You may have read the Sunday Times magazine article on waste but in case you haven’t, here are some salient points we need to consider as Christians with the obligation to care for the environment:

1) In 2008, we used 9.9 billion plastic bags in the UK.  We can make a difference by reusing our plastic bags or using alternatives.

2) We live in a “throw-away” society, with built-in obsolescence and pressures to buy the latest model/fashion every year.  We should be putting pressure on government and producers to return to a “built to last” culture, with longer guaranteed lives and repairability in products, and personally we should think about throwing away clothes and shoes because they are last year’s.

3) Other actions:

Buy less – buy only what we need – don’t waste food.  In  the UK we threw away over £10billion of food!  40% of all salad is thrown away, 31% of baked goods and 26% of fruit, and this at a time when millions go to bed hungry in our world.

Know  more – when you buy something, check if it can be recycled and how much energy was used in its production.  For electrical goods, check how much energy they use.

Do more – recycle, repair or re-use.  If local recycling provision is inadequate, demand more.  Push national and local authorities, and supermarkets to do more to recycle and re-use.

Compassion in World Farming is the name of a UK charity which aims to improve the welfare of farm animals and, indirectly, the quality of the food we eat.  They have a number of campaigns on the go  One of the best known recent campaigns has been the one to outlaw the use of battery cages for hens.

Read about their current work (on chickens, dairy cows and pigs) in the copies of their magazine in the porch or go online to .  Some of the information may put you off your food but we have the power and, as Christians, the duty to take action against abuses in factory farming which producers would argue are carried out in the interest of us as consumers.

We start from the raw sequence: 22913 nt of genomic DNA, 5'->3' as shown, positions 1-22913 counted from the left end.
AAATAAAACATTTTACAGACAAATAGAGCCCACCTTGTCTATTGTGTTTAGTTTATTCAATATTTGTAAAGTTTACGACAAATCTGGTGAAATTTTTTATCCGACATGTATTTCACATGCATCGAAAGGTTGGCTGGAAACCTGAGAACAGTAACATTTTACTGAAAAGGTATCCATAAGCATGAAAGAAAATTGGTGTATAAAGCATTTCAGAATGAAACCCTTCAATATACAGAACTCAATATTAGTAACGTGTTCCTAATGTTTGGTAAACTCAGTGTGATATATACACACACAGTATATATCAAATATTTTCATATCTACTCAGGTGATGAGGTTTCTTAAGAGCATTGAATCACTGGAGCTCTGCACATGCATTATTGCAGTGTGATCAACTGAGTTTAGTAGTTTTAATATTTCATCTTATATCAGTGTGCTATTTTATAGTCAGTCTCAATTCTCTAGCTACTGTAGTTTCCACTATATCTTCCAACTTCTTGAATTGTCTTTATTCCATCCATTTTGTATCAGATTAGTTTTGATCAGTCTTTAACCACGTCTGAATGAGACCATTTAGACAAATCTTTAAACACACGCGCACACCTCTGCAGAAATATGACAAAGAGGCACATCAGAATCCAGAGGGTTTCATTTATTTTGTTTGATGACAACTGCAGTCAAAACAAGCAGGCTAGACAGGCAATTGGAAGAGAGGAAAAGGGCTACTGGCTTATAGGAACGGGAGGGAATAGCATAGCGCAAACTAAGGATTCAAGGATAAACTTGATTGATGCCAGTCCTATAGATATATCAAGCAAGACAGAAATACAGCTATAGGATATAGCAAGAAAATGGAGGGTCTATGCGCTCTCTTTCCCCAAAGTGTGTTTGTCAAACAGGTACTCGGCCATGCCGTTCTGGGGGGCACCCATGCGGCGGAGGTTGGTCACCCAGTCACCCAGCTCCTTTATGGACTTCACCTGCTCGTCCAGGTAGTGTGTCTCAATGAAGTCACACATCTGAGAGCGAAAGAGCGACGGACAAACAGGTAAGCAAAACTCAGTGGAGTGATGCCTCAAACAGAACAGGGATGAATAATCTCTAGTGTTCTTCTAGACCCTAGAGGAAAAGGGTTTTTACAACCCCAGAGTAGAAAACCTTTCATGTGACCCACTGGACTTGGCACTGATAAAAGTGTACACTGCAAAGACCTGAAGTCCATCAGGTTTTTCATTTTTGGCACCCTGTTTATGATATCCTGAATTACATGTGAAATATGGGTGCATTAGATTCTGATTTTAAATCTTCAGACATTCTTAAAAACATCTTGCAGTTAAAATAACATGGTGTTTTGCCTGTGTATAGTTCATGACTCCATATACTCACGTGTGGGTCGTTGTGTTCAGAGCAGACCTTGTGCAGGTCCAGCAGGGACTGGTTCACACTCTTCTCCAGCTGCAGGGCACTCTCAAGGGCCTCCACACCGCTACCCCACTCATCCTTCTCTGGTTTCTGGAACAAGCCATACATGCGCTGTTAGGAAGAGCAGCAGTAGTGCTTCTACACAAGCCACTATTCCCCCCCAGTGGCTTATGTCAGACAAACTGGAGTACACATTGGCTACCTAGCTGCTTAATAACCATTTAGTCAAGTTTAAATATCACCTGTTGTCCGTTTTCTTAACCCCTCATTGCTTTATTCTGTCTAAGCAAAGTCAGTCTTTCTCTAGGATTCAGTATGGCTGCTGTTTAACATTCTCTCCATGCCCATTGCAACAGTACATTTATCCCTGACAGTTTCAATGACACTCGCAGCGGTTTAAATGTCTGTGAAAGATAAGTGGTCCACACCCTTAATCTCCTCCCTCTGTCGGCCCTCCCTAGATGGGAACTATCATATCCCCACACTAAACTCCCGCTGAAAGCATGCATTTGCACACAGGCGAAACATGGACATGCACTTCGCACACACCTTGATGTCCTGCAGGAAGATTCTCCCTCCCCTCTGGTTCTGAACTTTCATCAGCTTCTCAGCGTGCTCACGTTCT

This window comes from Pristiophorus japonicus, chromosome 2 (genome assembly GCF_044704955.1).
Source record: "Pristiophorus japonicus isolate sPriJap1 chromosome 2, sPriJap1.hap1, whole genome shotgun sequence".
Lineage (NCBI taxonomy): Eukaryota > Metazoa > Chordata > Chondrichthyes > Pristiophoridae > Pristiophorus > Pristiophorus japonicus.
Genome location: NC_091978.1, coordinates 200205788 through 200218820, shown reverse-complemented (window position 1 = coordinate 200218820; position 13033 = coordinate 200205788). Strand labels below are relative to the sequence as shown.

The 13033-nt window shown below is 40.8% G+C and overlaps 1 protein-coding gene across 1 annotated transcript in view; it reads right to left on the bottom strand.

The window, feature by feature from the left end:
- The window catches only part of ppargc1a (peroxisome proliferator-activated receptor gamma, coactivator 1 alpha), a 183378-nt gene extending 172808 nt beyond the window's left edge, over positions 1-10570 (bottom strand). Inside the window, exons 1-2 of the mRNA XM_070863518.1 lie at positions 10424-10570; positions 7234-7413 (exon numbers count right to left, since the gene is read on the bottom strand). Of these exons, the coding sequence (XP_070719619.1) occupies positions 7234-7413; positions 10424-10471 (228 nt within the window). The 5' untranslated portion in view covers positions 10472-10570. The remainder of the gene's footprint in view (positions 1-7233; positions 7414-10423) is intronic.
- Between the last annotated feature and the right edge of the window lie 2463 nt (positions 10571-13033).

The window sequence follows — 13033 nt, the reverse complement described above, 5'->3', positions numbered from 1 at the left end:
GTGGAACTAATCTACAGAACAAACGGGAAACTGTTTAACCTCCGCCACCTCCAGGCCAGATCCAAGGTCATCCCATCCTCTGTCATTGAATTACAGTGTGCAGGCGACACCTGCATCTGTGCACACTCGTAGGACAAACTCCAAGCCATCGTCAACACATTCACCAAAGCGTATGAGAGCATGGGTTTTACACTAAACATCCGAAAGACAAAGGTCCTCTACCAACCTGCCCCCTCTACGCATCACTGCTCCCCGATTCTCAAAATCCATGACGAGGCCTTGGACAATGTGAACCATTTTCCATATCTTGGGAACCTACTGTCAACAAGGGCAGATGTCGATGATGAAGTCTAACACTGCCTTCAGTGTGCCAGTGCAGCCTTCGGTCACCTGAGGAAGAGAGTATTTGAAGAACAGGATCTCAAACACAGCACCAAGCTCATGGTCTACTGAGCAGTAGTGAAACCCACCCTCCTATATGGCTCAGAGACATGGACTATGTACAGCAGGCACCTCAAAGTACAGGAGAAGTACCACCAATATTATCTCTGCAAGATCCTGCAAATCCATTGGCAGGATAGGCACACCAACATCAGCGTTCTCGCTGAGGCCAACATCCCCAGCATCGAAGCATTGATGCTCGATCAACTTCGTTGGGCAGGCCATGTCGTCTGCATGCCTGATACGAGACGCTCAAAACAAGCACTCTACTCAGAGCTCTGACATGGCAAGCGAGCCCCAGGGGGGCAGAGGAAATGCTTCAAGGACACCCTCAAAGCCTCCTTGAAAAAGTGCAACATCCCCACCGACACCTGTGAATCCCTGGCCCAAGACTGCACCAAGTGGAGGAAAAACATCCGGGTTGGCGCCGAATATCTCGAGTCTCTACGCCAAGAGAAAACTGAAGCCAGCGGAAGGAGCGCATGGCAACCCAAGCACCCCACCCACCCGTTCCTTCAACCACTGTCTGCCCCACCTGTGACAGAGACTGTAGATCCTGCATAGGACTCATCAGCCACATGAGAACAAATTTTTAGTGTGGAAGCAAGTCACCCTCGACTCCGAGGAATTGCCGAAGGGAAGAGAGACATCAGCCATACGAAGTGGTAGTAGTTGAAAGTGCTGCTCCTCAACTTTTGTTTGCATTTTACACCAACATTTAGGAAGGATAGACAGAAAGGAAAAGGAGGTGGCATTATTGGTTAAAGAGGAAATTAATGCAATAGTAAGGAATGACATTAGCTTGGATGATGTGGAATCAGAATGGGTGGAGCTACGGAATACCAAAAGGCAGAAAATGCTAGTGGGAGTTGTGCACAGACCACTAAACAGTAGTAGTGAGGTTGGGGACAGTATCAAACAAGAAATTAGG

PS – one fascinating fact quoted from the Chairman of the Intergovernmental Panel on Climate Change (Dr. Pachauri) is that a farmer can produce food for up to 30 people over the year from one hectare used for the production of vegetables, fruits, cereals and vegetable fats but if the same area is used for the production of meat, milk or eggs, the number reduces to 5-10 people.  Reducing meat consumption reduces carbon emissions as well as the pressures to factory farm.
National J & P Magazine

The latest copy of the magazine is available in the porch but here is a summary of some of the main articles:-

1) There is a beautiful prayer for peace in Palestine Israel in this the UN International Year of Reconciliation
2) J & P Conference on 5 September in the Ogilvie Centre – speakers Charles Kennedy MP and Ian Davison, singer and composer – if you want to know more about Justice & Peace work, see the advert

3) 12 June was the day that UNICEF and the ILO focused on child labour and trafficking.  Human trafficking now rivals arms and drugs dealing with an estimated annual revenue of $12bn!  There could be 1.2m children trafficked every year and there are 246 m children involved in child labour.  For more facts see or

4) in the Newsbrief section (a) see the note on the Jesuit Refugee Centre vouchers scheme – forms to take part in the scheme will be in the porch; (b) see the latest information on the true costs of Trident; (c) Climate Change march in Glasgow on 5 December just before the UN talks in Copenhagen; (d) Labour behind the Label – sweatshops don’t just happen abroad, migrant workers have been found working 80 hours/week for £3/hour in unsafe conditions in Manchester; see

5) A Glasgow based charity, Working Together for Change is working with a Nicaraguan NGO, Familias Especialias, to help families with special needs.  See the report of a visit to the project.

6) It is 30 years since the founding of the Scottish Justice & Peace Commission – see the articles on this.